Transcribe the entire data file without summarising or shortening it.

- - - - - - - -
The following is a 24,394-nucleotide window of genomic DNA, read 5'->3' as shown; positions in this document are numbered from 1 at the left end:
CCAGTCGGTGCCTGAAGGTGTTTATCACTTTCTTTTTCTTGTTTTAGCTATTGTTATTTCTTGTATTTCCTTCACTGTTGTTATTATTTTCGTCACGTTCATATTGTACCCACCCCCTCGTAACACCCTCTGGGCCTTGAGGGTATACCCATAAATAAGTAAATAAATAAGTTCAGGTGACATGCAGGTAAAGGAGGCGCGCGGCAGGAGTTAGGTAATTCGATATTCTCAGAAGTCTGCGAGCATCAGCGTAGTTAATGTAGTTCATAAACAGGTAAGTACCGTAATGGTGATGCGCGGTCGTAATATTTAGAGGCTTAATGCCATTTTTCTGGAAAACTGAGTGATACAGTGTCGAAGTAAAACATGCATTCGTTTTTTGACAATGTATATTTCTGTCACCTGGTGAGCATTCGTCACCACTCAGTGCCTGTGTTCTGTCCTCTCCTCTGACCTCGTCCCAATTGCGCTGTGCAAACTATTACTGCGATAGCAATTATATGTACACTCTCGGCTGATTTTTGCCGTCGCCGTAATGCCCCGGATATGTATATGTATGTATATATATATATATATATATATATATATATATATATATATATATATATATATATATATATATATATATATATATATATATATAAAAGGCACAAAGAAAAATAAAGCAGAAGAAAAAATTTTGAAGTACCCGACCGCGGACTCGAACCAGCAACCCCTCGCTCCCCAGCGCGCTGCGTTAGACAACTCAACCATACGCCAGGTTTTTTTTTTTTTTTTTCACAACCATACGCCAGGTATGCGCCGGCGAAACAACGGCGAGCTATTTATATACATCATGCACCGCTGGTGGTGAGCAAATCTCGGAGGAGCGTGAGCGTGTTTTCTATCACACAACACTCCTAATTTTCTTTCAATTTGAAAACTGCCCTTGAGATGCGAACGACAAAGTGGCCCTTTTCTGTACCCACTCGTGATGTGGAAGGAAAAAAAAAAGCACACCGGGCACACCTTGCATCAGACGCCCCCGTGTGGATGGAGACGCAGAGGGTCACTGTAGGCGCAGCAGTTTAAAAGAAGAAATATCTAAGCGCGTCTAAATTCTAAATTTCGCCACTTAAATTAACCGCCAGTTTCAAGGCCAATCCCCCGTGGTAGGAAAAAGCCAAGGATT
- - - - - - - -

The following is a 24,394-nucleotide window of genomic DNA, read 5'->3' as shown; positions in this document are numbered from 1 at the left end:
CCAGTCGGTGCCTGAAGGTGTTTATCACTTTCTTTTTCTTGTTTTAGCTATTGTTATTTCTTGTATTTCCTTCACTGTTGTTATTATTTTCGTCACGTTCATATTGTACCCACCCCCTCGTAACACCCTCTGGGCCTTGAGGGTATACCCATAAATAAGTAAATAAATAAGTTCAGGTGACATGCAGGTAAAGGAGGCGCGCGGCAGGAGTTAGGTAATTCGATATTCTCAGAAGTCTGCGAGCATCAGCGTAGTTAATGTAGTTCATAAACAGGTAAGTACCGTAATGGTGATGCGCGGTCGTAATATTTAGAGGCTTAATGCCATTTTTCTGGAAAACTGAGTGATACAGTGTCGAAGTAAAACATGCATTCGTTTTTTGACAATGTATATTTCTGTCACCTGGTGAGCATTCGTCACCACTCAGTGCCTGTGTTCTGTCCTCTCCTCTGACCTCGTCCCAATTGCGCTGTGCAAACTATTACTGCGATAGCAATTATATGTACACTCTCGGCTGATTTTTGCCGTCGCCGTAATGCCCCGGATATGTATATGTATGTATATATATATATATATATATATATATATATATATATATATATATATATATATATATATATATATATATATATATATATATATAAAAGGCACAAAGAAAAATAAAGCAGAAGAAAAAATTTTGAAGTACCCGACCGCGGACTCGAACCAGCAACCCCTCGCTCCCCAGCGCGCTGCGTTAGACAACTCAACCATACGCCAGGTTTTTTTTTTTTTTTTTCACAACCATACGCCAGGTATGCGCCGGCGAAACAACGGCGAGCTATTTATATACATCATGCACCGCTGGTGGTGAGCAAATCTCGGAGGAGCGTGAGCGTGTTTTCTATCACACAACACTCCTAATTTTCTTTCAATTTGAAAACTGCCCTTGAGATGCGAACGACAAAGTGGCCCTTTTCTGTACCCACTCGTGATGTGGAAGGAAAAAAAAAAGCACACCGGGCACACCTTGCATCAGACGCCCCCGTGTGGATGGAGACGCAGAGGGTCACTGTAGGCGCAGCAGTTTAAAAGAAGAAATATCTAAGCGCGTCTAAATTCTAAATTTCGCCACTTAAATTAACCGCCAGTTTCAAGGCCAATCCCCCGTGGTAGGAAAAAGCCAAGGATT